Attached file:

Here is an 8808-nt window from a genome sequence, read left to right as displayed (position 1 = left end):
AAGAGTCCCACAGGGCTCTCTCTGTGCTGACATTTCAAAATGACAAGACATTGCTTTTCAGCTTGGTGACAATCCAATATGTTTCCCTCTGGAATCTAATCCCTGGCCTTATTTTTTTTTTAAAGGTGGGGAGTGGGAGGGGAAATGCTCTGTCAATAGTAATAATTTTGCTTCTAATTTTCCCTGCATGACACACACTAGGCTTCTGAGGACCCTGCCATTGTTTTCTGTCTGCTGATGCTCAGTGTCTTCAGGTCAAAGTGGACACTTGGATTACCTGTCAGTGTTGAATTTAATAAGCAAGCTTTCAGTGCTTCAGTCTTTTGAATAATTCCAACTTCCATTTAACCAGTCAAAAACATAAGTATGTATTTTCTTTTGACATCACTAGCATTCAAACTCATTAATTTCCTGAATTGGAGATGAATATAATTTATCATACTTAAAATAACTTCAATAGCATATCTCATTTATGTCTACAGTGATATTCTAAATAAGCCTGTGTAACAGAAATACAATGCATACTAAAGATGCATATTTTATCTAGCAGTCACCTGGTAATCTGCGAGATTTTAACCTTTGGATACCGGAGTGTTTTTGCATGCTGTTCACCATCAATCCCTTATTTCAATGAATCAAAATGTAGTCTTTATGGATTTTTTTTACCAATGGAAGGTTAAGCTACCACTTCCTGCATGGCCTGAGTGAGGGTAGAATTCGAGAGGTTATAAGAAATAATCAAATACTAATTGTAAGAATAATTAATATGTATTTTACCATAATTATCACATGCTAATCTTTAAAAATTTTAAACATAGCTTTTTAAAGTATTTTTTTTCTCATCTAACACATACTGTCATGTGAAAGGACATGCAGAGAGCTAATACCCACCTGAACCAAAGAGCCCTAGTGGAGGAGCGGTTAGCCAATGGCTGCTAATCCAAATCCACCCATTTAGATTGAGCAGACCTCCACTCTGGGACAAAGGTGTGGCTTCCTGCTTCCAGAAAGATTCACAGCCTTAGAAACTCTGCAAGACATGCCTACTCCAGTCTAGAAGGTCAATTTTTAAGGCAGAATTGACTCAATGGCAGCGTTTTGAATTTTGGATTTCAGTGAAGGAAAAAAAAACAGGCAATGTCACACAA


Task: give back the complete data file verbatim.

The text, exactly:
Here is an 8808-nt window from a genome sequence, read left to right as displayed (position 1 = left end):
AAGAGTCCCACAGGGCTCTCTCTGTGCTGACATTTCAAAATGACAAGACATTGCTTTTCAGCTTGGTGACAATCCAATATGTTTCCCTCTGGAATCTAATCCCTGGCCTTATTTTTTTTTTAAAGGTGGGGAGTGGGAGGGGAAATGCTCTGTCAATAGTAATAATTTTGCTTCTAATTTTCCCTGCATGACACACACTAGGCTTCTGAGGACCCTGCCATTGTTTTCTGTCTGCTGATGCTCAGTGTCTTCAGGTCAAAGTGGACACTTGGATTACCTGTCAGTGTTGAATTTAATAAGCAAGCTTTCAGTGCTTCAGTCTTTTGAATAATTCCAACTTCCATTTAACCAGTCAAAAACATAAGTATGTATTTTCTTTTGACATCACTAGCATTCAAACTCATTAATTTCCTGAATTGGAGATGAATATAATTTATCATACTTAAAATAACTTCAATAGCATATCTCATTTATGTCTACAGTGATATTCTAAATAAGCCTGTGTAACAGAAATACAATGCATACTAAAGATGCATATTTTATCTAGCAGTCACCTGGTAATCTGCGAGATTTTAACCTTTGGATACCGGAGTGTTTTTGCATGCTGTTCACCATCAATCCCTTATTTCAATGAATCAAAATGTAGTCTTTATGGATTTTTTTTACCAATGGAAGGTTAAGCTACCACTTCCTGCATGGCCTGAGTGAGGGTAGAATTCGAGAGGTTATAAGAAATAATCAAATACTAATTGTAAGAATAATTAATATGTATTTTACCATAATTATCACATGCTAATCTTTAAAAATTTTAAACATAGCTTTTTAAAGTATTTTTTTTCTCATCTAACACATACTGTCATGTGAAAGGACATGCAGAGAGCTAATACCCACCTGAACCAAAGAGCCCTAGTGGAGGAGCGGTTAGCCAATGGCTGCTAATCCAAATCCACCCATTTAGATTGAGCAGACCTCCACTCTGGGACAAAGGTGTGGCTTCCTGCTTCCAGAAAGATTCACAGCCTTAGAAACTCTGCAAGACATGCCTACTCCAGTCTAGAAGGTCAATTTTTAAGGCAGAATTGACTCAATGGCAGCGTTTTGAATTTTGGATTTCAGTGAAGGAAAAAAAAACAGGCAATGTCACACAA